• Buckhaven, Chapel of Ease, later St Michael's, Kirk Session:

Buckhaven Chapel of Ease was built in 1902, and a number of years thereafter in 1913 Buckhaven parish was disjoined from Wemyss, Methil and Milton of Balgonie and erected quoad sacra. Following the 1929 union of the Church of Scotland and the United Free Church, Buckhaven was termed Buckhaven St Michael's and in 1972 Buckhaven St Michael's united with the charges of Buckhaven St Andrew's and Buckhaven St David's, under the name of Buckhaven. The kirk session, which remains active today, sits within the Presbytery of Kirkcaldy.

  • Buckhaven United Associate Congregation (Burgher), United Presbyterian, United Free and St David's Church of Scotland:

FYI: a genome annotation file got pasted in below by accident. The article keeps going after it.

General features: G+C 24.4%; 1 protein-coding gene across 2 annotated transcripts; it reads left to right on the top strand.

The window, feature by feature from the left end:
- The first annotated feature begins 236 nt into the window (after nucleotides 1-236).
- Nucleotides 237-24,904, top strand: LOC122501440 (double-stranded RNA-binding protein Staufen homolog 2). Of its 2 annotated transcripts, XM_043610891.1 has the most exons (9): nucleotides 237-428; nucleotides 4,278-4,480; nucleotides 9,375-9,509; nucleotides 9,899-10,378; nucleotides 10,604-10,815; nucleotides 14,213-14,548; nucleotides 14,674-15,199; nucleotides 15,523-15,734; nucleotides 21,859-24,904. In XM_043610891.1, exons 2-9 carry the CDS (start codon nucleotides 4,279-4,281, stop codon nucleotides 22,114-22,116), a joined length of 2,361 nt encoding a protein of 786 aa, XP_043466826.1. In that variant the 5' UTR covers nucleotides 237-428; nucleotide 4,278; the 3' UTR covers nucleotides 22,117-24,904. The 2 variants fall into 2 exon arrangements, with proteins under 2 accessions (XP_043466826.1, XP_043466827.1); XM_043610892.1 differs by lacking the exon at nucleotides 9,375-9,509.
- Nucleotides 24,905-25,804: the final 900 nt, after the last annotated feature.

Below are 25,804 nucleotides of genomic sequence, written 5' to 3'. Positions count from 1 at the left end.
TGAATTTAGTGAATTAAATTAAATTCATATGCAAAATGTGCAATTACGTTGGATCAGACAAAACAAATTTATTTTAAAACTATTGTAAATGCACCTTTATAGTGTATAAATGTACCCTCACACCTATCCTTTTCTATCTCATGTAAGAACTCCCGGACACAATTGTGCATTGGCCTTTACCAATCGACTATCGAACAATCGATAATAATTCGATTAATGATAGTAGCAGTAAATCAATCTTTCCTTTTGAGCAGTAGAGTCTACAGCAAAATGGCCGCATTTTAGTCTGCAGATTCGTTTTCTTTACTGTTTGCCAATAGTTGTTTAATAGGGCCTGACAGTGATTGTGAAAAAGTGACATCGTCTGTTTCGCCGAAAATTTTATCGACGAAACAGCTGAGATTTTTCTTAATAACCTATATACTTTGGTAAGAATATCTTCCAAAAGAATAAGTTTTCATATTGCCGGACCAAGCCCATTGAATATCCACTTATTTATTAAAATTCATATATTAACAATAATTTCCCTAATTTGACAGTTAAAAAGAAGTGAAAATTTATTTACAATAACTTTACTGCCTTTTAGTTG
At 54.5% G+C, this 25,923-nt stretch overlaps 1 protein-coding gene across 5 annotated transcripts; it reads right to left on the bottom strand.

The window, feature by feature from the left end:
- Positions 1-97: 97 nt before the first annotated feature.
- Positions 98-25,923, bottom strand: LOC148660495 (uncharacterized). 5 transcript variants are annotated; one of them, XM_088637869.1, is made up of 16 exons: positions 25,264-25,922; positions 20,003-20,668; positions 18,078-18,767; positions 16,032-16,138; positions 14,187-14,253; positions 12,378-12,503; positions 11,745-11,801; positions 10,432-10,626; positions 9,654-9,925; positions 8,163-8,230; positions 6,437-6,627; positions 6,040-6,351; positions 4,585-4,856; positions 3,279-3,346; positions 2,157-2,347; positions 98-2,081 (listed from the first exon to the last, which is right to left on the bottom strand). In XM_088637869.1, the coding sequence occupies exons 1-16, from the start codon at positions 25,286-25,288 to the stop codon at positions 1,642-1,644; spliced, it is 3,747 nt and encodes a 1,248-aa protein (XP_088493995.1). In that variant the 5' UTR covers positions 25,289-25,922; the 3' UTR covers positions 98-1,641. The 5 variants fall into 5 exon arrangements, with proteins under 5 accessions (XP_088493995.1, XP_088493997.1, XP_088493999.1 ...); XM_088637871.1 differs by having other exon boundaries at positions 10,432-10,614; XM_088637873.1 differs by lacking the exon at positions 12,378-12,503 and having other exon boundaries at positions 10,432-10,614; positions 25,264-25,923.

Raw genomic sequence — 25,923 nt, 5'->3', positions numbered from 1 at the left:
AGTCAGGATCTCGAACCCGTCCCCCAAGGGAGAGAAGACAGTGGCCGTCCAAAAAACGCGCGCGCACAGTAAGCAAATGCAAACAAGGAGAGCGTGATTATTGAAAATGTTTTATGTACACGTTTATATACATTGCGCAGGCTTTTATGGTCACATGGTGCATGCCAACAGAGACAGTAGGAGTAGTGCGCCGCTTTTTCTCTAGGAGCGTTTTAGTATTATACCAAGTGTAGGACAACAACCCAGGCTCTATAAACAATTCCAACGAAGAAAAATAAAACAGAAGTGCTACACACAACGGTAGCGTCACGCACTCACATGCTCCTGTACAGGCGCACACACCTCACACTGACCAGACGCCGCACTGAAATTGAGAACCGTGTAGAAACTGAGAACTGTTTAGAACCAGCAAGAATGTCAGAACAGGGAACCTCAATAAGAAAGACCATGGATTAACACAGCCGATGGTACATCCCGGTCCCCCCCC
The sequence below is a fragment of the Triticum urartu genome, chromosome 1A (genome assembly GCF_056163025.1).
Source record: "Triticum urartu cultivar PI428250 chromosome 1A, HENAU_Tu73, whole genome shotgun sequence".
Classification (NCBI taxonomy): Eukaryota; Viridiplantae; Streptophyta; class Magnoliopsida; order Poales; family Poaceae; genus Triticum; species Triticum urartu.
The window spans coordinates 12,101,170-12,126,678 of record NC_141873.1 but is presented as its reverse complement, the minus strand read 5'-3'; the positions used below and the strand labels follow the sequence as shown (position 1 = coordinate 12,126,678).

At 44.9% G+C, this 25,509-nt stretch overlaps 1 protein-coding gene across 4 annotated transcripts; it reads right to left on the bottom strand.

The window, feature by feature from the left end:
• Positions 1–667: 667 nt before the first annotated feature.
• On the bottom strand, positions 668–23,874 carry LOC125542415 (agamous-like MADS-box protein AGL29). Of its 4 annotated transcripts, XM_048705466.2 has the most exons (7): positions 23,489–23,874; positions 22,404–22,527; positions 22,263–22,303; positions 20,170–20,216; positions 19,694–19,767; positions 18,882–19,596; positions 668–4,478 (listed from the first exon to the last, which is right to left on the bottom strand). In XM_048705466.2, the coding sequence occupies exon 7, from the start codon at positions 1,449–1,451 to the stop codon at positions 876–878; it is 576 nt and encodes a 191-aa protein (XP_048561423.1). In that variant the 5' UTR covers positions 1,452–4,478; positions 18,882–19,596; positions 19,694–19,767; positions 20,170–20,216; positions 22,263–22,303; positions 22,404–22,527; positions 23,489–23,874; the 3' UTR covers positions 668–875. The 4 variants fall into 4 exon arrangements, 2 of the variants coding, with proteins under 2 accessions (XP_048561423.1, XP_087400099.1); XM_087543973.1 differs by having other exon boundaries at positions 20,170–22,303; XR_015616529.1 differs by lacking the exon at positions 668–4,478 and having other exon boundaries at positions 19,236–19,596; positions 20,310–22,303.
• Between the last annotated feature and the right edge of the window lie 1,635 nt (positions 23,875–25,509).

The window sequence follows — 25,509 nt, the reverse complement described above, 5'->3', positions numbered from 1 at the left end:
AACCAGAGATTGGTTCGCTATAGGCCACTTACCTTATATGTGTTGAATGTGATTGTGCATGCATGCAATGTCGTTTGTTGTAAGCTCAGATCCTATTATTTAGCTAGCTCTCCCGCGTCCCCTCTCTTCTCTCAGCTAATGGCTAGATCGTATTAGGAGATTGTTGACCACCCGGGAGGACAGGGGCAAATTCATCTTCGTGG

In June 1792 a group of residents of Buckhaven applied to the Burgher Presbytery of Dunfermline with a request for sermon. Prior to this time the majority of the group had attended service in Kennoway, which sat three and a half miles from Buckhaven. Partly as a consequence of the unsatisfactory distance the Buckhaven Secession church adherents had to travel to attend church, sermon was granted and on 21 July 1794 the congregation of Buckhaven Burgher Church was officially formed. It seems apparent from church records of the time that the church of the congregation was in the process of being constructed in 1794. David Teller, the first minister of the congregation was ordained in 1796. In 1847 the congregation became part of the United Presbyterian Church and in 1869 a new church was opened at a cost of over £2600. Following the union of the United Presbyterian Church and the Free Church of Scotland in 1900, Buckhaven U.P. was renamed Buckhaven St David's United Free Church and upon the 1929 union between the United Free Church of Scotland and the Free Church of Scotland, Buckhaven St David's U.F. became Buckhaven St David's Church of Scotland. In 1939 Buckhaven St David's was united with the congregation of Buckhaven Muiredge, continuing under the name of Buckhaven St David's, and further union followed in 1972 with Buckhaven St Andrew's and also with Buckhaven St Michael's, to form the session of Buckhaven Church of Scotland. Buckhaven Church of Scotland remains active today, presently under the jurisdiction of the Presbytery of Kirkcaldy.